To compete with online stores, Cromais looking to leverage the presence of its 100 stores spread across 16 cities. From 21st April, 2014, the company will deliver products in these 16 cities within 12 to 24 hours. The company’s website allows consumers to send personalise messages when delivering gifts to friends and family. Joshi believes that despite the online retail onslaught, brick and mortar stores will survive. They are already using social media like Twitter and Facebook to market their products and price-points. Joshi also pointed out that since 80 per cent of revenues for the major consumer durables companies comes from the top 25 Indian cities,Cromawill only open stores in these cities. The company will cater to the rest of the country through their website. The company has a presence on Amazon and eBay and is currently negotiating with Snapdeal and maintains the same price-points online and in the physical stores.

Tracking the customer
With a customer base of over 3.5 million, Cromaextensively uses the feedback from their customers. Customers are divided into four categories and their buying frequencies monitored. Triggers are sent out to re-activate the customer. Feedback is sought from customers at various touch points such as in-store, on delivery, websites, via SMS and social media. The data collected is used in designing Cromaprivate label products, which today contributes to sales of Rs 200 crore and Joshi believes that the brand still has a long way to go. Joshi says that every Cromaproduct has “something more to offer than normal brand products and is priced 10-15 per cent cheaper.” He adds, “In certain categories, like foot spas& steam inhalers, we have no competition.”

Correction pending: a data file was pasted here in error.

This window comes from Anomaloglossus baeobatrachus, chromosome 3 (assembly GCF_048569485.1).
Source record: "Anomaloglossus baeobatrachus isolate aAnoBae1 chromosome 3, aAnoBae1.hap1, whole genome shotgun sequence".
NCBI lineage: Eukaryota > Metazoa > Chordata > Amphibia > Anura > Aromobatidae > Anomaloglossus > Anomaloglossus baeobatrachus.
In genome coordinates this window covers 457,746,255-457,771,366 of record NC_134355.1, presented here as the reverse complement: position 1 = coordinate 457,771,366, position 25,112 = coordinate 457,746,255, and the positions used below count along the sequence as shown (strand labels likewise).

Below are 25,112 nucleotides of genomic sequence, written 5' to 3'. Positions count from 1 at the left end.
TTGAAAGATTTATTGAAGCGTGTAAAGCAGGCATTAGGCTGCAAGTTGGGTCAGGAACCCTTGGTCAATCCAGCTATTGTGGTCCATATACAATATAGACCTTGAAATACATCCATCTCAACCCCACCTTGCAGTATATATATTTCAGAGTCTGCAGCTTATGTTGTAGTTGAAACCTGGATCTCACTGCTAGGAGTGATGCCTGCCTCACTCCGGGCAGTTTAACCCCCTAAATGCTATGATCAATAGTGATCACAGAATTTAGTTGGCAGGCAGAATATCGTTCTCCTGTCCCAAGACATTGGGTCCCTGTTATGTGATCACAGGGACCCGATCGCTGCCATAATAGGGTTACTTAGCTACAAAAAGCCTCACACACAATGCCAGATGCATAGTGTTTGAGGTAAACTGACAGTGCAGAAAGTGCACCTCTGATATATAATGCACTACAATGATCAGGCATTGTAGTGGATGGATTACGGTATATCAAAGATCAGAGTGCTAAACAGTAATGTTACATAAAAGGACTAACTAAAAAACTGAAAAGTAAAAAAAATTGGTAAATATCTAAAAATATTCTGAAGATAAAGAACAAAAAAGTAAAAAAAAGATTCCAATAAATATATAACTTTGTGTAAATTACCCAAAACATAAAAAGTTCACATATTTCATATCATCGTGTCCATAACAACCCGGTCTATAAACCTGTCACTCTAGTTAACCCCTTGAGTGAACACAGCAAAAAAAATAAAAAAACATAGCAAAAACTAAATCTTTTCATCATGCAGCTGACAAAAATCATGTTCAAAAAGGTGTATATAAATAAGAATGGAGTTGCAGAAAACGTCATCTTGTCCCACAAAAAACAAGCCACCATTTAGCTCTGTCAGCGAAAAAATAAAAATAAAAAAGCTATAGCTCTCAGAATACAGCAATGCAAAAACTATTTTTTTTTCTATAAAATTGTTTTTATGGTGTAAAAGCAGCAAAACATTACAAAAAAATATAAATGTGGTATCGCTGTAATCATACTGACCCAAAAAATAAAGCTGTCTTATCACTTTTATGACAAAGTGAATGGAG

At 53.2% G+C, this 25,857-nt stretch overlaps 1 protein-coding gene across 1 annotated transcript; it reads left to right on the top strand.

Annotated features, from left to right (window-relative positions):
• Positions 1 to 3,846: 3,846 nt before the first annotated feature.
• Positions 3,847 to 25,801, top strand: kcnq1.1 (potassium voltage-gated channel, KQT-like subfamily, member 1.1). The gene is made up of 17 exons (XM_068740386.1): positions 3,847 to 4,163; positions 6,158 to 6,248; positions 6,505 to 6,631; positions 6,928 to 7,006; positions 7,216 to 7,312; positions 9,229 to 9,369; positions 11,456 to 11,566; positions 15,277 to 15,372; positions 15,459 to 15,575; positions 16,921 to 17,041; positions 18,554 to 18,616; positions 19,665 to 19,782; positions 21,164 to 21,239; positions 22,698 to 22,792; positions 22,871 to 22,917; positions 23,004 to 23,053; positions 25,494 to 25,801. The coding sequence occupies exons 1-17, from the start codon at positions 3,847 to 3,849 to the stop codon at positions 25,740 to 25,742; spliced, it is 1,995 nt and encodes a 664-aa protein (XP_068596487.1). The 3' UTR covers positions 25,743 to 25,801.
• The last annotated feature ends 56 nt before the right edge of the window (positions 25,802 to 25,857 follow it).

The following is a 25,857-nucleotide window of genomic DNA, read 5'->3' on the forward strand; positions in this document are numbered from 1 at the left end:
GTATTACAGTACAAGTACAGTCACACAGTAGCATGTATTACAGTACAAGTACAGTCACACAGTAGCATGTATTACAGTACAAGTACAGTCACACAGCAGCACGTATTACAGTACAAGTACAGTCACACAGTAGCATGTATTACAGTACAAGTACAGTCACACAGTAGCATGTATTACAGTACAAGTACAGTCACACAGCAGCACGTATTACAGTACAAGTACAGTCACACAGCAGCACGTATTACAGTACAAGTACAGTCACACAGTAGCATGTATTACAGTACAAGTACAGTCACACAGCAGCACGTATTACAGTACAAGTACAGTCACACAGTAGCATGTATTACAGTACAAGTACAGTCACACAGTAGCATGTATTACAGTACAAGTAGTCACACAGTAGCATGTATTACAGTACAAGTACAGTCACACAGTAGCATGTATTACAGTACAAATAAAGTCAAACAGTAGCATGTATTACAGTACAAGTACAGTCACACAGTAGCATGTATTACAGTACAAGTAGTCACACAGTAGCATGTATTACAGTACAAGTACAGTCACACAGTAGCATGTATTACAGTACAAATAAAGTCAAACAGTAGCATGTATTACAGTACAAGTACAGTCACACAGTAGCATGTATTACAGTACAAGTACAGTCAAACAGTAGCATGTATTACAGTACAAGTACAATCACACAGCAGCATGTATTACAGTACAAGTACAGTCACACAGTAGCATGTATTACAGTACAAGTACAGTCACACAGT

The CromaDifferentiator
Joshi says what differentiated Cromawas the store ambience, staff and the range of products. Cromawas also the first to offer cash back incentives to the consumer.

The company is also looking at the lounge concept, where the consumer would be able to browse the latest tablets over a cup of coffee. Joshi says that the company’s proposition “We help you buy” has continuously evolved to engaging consumers.

The Omni-Channel presence
For Croma, an omni-channel includes both their website, and their kiosks. Leveraging the skills of Tata’s TCS, Cromahas developed a kiosk, which can be easily installed at airports, railway stations and even canteens of big corporate houses. With the help of mobile devices, consumers can scan QR codes and products can be delivered to the consumers at their desired locations.

Post-purchase engagement
This involves using electronic media, the company uses programmes which are gender- based (on Valentine’s Day), ethnicity-based (for Gudi Padwa, for instance, the company is using Maharashtrian last names ending with -kar  in their database to send specialisedmessages), occasion-based and catchment-based spotting where consumers in a particular locality are invited to visit stores close to their homes.

Ajit Joshi was speaking on ‘Building Brand Loyalty and Reading The Consumer’s Mind’ at the Pitch CMO Summit 2014 in Mumbai. The session was moderated by Subhash Kamath, CEO & Managing Partner, BBH India Pitch CMO Summit 2014 was powered by Colors.